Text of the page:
With enhances in credit card security at brick and mortar stores, fraud is increasingly moving to an online arena and the holiday season is the peak time for e-commerce fraud. While the percentage of bad transactions is actually lower during the holiday season, it’s due to the spike in legitimate transactions, and the dollar amount of loss due to fraud is actually much higher because the bad transaction is buried and hidden by all the good ones. We’ve compiled 7 fraud prevention tips here so that you can make sure your e-commerce business is protected when it matters most.
Hire a service for e-commerce fraud protection.
It’s important to have fraud prevention measures and chargeback protection in place and updated long before the holiday season kicks into gear. You can hire companies which will inspect each and every transaction to validate orders and eliminate fraudulent ones. This service often comes with a chargeback guarantee to provide you with the peace of mind you need at this time of year. If the company has approved an order and the business gets a chargeback from a customer, the security company, not your business, will cover the entire cost.
Have a concrete plan for the holiday season.
Online shopping increases every year during the holidays from the years before. As a business, you need to review more transactions and also hire seasonal staff, so it helps to be prepared by having a well-documented plan. When you’re writing it, try to think of all the questions that you might get during the holiday rush that you might not have time to answer: how do things get escalated, what’s the process for approving and declining orders, etc. This helps sales staff know what to do in any scenario so they’re not overwhelmed and potentially taken advantage of by a fraudster. Your plan should allow for training of all staff on the fraud-prevention tools and a calendar for staff absences to ensure proper coverage at all times.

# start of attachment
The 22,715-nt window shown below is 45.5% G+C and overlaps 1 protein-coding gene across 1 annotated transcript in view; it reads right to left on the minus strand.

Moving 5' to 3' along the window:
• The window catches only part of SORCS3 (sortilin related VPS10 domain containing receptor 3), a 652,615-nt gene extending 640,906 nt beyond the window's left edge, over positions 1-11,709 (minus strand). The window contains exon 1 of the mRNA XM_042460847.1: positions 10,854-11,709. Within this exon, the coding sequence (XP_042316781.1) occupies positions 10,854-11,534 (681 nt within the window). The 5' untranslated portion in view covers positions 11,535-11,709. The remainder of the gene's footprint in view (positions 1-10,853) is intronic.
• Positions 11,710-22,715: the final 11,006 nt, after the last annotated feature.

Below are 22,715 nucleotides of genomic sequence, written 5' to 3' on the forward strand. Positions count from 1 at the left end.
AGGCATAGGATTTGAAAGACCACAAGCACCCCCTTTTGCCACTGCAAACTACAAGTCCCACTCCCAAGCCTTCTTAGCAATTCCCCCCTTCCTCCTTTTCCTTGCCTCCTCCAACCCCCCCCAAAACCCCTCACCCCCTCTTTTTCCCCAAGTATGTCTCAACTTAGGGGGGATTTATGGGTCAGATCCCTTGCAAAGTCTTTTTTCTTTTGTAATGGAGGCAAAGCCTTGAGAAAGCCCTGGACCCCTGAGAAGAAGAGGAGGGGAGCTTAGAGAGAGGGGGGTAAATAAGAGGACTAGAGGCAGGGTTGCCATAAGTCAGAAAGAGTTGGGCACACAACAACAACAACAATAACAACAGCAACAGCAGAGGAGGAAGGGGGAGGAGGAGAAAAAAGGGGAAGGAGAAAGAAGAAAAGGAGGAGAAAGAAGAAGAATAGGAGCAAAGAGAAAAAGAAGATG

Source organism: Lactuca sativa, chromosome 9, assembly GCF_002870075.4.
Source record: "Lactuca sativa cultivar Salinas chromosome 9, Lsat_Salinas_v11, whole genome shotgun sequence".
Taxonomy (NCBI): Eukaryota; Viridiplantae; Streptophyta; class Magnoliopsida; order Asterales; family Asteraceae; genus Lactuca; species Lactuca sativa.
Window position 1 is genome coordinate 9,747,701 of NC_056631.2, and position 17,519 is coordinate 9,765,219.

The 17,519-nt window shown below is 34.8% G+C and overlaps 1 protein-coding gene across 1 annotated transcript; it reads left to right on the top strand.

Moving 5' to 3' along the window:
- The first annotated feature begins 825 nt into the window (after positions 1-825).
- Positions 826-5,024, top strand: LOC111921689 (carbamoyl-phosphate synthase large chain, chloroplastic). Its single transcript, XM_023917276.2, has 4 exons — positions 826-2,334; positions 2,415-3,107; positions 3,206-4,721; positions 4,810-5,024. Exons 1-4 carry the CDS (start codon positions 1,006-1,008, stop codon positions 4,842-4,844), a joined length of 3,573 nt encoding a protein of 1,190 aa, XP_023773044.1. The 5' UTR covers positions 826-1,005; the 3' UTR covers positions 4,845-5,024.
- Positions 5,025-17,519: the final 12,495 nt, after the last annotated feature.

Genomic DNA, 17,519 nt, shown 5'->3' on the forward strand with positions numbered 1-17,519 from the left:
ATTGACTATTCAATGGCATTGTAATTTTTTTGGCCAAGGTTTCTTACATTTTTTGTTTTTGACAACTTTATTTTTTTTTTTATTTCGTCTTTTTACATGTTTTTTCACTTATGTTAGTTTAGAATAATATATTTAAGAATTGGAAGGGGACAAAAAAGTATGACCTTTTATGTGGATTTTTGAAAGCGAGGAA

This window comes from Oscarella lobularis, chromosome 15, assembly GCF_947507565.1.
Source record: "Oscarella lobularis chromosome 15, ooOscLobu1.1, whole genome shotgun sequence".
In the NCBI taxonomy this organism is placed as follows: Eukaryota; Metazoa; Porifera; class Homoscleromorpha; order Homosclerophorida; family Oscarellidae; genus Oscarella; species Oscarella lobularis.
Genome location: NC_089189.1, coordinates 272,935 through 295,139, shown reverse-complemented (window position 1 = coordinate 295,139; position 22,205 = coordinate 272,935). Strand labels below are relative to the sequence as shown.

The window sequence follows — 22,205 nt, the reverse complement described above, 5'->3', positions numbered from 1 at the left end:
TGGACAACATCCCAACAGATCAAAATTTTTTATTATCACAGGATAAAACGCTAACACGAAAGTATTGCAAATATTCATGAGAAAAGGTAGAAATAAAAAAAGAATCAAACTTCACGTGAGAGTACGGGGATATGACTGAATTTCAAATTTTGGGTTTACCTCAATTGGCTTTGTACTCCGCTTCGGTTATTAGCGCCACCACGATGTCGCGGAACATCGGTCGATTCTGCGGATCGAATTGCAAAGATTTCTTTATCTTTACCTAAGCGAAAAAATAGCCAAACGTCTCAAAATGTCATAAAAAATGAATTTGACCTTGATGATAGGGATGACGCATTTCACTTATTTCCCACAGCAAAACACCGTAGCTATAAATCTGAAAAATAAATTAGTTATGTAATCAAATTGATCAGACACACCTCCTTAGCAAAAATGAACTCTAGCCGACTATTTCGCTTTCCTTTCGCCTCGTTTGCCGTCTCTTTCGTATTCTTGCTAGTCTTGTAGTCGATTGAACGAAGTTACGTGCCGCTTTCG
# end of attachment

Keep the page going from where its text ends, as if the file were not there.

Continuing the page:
Adopt verification processes.
You should consider using verification technology that identifies fraud based on the physical and digital components of someone’s identity, looking at billing, addresses, email, phone number and location of the order. You should also look into card verification value technology which ensures that the card user is actually in possession of the card. You can also look into email authentication so you’re protected from clicking on a fake link or engaging with a message coming from a fake email address.
Determine where transactions are coming from.
William Fry, a marketer at Origin Writings and Next Coursework, explains that “if you know what device the order is coming from it can help you screen more accurately for e-commerce fraud. Different devices have different fraud profiles, so you can detect interactions with humans vs bots or other anomalies in a transaction.”
Avoid making false assumptions about strange purchases.
There are always going to be orders that are unusual and strange which need further authentication. Have someone in your team review and escalate these purchases following the plan you laid out before the holidays and handle the case accordingly. Most importantly, however, is to avoid assuming that it’s fraud simply because it’s unusual.
Prioritize customer service.
Provide fantastic customer service that makes your clients feel safe while shopping on your website. Karen Foligno, a project manager at BritStudent and PhD Kingdom, suggests that “this includes simple measures like having your phone number displayed prominently on your website, having multiple ways to reach the customer service team, and having a friendly team ready to answer any question. You should also have your return policy clearly explained in an easy-to-find part of your website to avoid customers trying to chargeback a purchase.”
Treat customers who get flagged with courtesy.
Fraud is evidently damaging for any e-commerce business, but you also want to be sure to avoid accidentally flagging a good customer, as this may lose their loyalty forever and lead to bad reviews. This is why it’s important that your customer service team is well-trained in how to deal with this situation and that they treat your customer with friendliness and respect, reassuring them that you’re trying to protect them and ensure their order is sent in time for the holidays.
Katrina Hatchett, a writer at Academic Brits who shares her expertise on communication problems and solutions with her readers. She has years of experience working with businesses and e-commerce sites to improve how they communicate with clients.